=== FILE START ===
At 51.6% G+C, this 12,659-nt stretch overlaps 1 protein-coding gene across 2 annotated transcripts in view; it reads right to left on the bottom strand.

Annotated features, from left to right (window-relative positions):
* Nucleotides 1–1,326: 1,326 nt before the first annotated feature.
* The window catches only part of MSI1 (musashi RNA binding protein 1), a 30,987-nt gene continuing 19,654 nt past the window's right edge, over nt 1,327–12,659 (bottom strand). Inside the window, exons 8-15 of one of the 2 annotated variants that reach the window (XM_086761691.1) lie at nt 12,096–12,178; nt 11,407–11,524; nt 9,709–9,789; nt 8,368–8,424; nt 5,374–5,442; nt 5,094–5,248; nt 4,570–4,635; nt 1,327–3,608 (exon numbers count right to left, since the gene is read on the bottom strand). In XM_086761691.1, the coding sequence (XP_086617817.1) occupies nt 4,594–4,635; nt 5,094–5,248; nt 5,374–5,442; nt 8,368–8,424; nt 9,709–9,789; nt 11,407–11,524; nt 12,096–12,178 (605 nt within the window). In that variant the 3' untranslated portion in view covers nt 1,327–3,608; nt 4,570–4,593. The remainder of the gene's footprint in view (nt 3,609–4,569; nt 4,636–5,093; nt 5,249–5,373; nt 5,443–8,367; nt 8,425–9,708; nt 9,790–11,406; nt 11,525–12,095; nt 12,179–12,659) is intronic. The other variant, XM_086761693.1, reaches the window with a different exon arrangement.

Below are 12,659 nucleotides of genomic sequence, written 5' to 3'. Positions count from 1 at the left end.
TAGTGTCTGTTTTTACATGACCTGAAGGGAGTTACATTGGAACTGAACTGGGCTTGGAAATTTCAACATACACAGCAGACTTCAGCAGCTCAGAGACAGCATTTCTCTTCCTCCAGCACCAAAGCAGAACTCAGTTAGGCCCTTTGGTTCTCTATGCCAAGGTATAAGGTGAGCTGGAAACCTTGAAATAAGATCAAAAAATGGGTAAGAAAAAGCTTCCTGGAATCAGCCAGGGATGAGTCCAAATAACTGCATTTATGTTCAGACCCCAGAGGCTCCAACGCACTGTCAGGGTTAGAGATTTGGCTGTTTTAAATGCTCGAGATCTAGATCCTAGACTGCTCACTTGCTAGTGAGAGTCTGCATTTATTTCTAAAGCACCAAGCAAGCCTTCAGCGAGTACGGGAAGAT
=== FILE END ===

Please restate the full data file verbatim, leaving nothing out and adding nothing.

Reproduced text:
At 51.6% G+C, this 12,659-nt stretch overlaps 1 protein-coding gene across 2 annotated transcripts in view; it reads right to left on the bottom strand.

Annotated features, from left to right (window-relative positions):
* Nucleotides 1–1,326: 1,326 nt before the first annotated feature.
* The window catches only part of MSI1 (musashi RNA binding protein 1), a 30,987-nt gene continuing 19,654 nt past the window's right edge, over nt 1,327–12,659 (bottom strand). Inside the window, exons 8-15 of one of the 2 annotated variants that reach the window (XM_086761691.1) lie at nt 12,096–12,178; nt 11,407–11,524; nt 9,709–9,789; nt 8,368–8,424; nt 5,374–5,442; nt 5,094–5,248; nt 4,570–4,635; nt 1,327–3,608 (exon numbers count right to left, since the gene is read on the bottom strand). In XM_086761691.1, the coding sequence (XP_086617817.1) occupies nt 4,594–4,635; nt 5,094–5,248; nt 5,374–5,442; nt 8,368–8,424; nt 9,709–9,789; nt 11,407–11,524; nt 12,096–12,178 (605 nt within the window). In that variant the 3' untranslated portion in view covers nt 1,327–3,608; nt 4,570–4,593. The remainder of the gene's footprint in view (nt 3,609–4,569; nt 4,636–5,093; nt 5,249–5,373; nt 5,443–8,367; nt 8,425–9,708; nt 9,790–11,406; nt 11,525–12,095; nt 12,179–12,659) is intronic. The other variant, XM_086761693.1, reaches the window with a different exon arrangement.

Below are 12,659 nucleotides of genomic sequence, written 5' to 3'. Positions count from 1 at the left end.
TAGTGTCTGTTTTTACATGACCTGAAGGGAGTTACATTGGAACTGAACTGGGCTTGGAAATTTCAACATACACAGCAGACTTCAGCAGCTCAGAGACAGCATTTCTCTTCCTCCAGCACCAAAGCAGAACTCAGTTAGGCCCTTTGGTTCTCTATGCCAAGGTATAAGGTGAGCTGGAAACCTTGAAATAAGATCAAAAAATGGGTAAGAAAAAGCTTCCTGGAATCAGCCAGGGATGAGTCCAAATAACTGCATTTATGTTCAGACCCCAGAGGCTCCAACGCACTGTCAGGGTTAGAGATTTGGCTGTTTTAAATGCTCGAGATCTAGATCCTAGACTGCTCACTTGCTAGTGAGAGTCTGCATTTATTTCTAAAGCACCAAGCAAGCCTTCAGCGAGTACGGGAAGAT